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Falling rubber prices causing concern

Chea Vannak / Khmer Times Share:
Rubber being harvested at a farm in Ratanakkiri. KT/ Chor Sokunthea

The price of rubber has fallen markedly in recent months due to a slowdown in demand in international markets, particularly China.

The commodity currently fetches $1,300 per tonne in the local market, a drop of more than $100 compared to last year, according to figures from the Ministry of Agriculture.

This is bad news for investors in the Cambodian rubber sector, said Lim Heng, vice president of An Mady Group, a company that owns a rubber plantation and exports the product.

“At the current price, investors in the sector cannot survive. The cost of production is higher than that price at which the product is being traded,” he said, adding, however, that for small farmers the current price may be sustainable.

Mr Heng said that Vietnam, the biggest market for Cambodian rubber, saw a sharp decline in exports to China due to changing Chinese policies and fears over the US-China trade war. He said this affects Cambodia, as a good portion of the Kingdom’s rubber production is sent to China in indirect shipments that pass through Vietnam.

Given these price woes, the private sector is demanding lower taxes on rubber exports.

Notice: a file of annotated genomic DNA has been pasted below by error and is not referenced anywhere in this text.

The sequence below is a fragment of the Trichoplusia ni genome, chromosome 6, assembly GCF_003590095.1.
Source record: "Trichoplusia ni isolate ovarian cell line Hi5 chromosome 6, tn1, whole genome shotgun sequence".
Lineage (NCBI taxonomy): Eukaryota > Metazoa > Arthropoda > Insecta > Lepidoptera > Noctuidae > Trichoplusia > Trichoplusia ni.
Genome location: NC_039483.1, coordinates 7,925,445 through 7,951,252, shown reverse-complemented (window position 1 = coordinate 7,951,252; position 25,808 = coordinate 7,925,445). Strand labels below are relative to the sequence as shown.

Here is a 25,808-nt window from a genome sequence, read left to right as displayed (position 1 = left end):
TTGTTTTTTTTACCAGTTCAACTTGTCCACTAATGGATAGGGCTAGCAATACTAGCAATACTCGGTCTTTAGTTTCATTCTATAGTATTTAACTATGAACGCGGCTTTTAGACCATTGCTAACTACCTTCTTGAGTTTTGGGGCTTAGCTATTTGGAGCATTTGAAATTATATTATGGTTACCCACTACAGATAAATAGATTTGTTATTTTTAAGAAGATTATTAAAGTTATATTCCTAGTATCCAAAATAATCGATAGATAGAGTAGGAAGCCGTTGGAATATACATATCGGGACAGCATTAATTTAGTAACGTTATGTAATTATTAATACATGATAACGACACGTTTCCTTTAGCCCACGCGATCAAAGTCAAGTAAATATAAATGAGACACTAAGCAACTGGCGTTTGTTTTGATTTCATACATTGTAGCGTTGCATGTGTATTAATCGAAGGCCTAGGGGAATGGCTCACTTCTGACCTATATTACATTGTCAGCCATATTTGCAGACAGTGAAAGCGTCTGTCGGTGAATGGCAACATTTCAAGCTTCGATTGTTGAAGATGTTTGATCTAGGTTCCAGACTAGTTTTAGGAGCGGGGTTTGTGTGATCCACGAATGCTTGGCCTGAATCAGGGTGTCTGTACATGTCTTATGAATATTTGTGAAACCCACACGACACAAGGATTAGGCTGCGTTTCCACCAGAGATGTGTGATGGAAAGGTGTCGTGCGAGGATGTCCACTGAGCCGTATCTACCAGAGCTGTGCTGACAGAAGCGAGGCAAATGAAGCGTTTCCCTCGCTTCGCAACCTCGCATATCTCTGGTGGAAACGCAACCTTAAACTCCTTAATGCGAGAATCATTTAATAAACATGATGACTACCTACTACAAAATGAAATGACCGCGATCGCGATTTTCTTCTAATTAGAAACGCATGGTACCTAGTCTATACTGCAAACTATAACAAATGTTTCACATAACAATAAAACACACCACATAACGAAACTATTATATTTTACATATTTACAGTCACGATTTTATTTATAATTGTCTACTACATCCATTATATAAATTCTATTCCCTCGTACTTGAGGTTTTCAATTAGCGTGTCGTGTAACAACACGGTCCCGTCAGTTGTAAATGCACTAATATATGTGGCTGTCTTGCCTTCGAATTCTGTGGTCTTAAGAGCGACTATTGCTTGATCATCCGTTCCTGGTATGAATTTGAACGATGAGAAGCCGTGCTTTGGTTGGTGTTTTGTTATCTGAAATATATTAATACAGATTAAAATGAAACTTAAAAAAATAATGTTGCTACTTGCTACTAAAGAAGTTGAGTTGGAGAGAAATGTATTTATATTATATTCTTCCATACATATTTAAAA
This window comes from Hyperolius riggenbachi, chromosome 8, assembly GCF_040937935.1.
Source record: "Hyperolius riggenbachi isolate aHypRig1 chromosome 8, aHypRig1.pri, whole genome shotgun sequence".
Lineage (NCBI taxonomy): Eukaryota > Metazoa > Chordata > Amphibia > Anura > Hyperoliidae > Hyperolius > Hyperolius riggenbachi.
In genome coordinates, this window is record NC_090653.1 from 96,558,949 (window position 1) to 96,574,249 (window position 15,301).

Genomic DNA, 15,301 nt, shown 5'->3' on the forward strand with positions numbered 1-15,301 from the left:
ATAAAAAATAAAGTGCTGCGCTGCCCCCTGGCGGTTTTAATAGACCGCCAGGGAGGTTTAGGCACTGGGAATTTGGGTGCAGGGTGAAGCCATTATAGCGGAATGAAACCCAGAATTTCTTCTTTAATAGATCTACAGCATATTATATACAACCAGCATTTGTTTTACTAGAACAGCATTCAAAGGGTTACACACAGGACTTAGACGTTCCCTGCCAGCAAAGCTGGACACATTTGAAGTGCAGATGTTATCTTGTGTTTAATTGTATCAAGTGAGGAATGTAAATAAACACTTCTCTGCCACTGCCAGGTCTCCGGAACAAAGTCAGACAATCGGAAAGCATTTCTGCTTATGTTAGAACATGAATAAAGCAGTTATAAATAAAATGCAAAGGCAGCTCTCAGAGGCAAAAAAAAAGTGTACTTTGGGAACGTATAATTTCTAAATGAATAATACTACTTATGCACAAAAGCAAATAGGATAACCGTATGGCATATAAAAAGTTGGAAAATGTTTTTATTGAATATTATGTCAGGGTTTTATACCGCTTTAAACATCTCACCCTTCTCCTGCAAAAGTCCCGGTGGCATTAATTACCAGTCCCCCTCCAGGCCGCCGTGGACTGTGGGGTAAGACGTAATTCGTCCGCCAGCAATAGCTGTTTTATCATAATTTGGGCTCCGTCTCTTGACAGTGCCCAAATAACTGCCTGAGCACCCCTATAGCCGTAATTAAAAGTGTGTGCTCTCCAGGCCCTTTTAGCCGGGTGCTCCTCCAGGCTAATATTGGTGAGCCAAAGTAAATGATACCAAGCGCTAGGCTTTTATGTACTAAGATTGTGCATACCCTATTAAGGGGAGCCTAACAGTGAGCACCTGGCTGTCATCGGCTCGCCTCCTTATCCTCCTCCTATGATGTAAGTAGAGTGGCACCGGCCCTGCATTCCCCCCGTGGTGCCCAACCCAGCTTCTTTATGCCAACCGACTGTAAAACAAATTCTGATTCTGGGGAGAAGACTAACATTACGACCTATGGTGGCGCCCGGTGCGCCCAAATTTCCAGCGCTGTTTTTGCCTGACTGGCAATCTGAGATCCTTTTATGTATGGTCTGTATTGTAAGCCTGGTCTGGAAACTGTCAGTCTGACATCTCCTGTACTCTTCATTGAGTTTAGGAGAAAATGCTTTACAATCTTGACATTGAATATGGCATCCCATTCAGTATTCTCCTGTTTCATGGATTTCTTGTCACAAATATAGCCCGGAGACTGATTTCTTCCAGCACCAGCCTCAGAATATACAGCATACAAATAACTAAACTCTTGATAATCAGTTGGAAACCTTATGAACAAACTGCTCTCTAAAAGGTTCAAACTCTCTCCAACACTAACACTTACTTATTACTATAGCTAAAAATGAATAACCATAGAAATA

“Through the Ministry of Agriculture, the private sector has asked the government to tax rubber exports only for shipments that exceed $2,000 per tonne. However, there has been no response from the government yet,” Mr Heng said.

Figures from the Ministry of Agriculture shows that Cambodia exported 63,453 tonnes of rubber in the first four months of the year, an increase of 23 percent.

Prime Minister Hun Sen last week called on farmers and investors to keep rubber plantation amid the fall in prices.

“The price of rubber is declining, but I would like to ask farmers to now follow what seems to be the trend. Some farmers are cutting down their rubber trees and replacing them with cashew trees. When the price of cashew nuts decline, they will be forced to cut down these trees and find a new crop, incurring a large cost in labour,” Mr Hun Sen said.

An Mady’s Mr Heng said the price of rubber will remain stable until next year. “At the current price, existing rubber investors may be able to stay in business, but attracting new investors will be difficult.

“Without a new policy that gives more incentives, investors won’t dare come in. They will sit and wait until conditions improve.”

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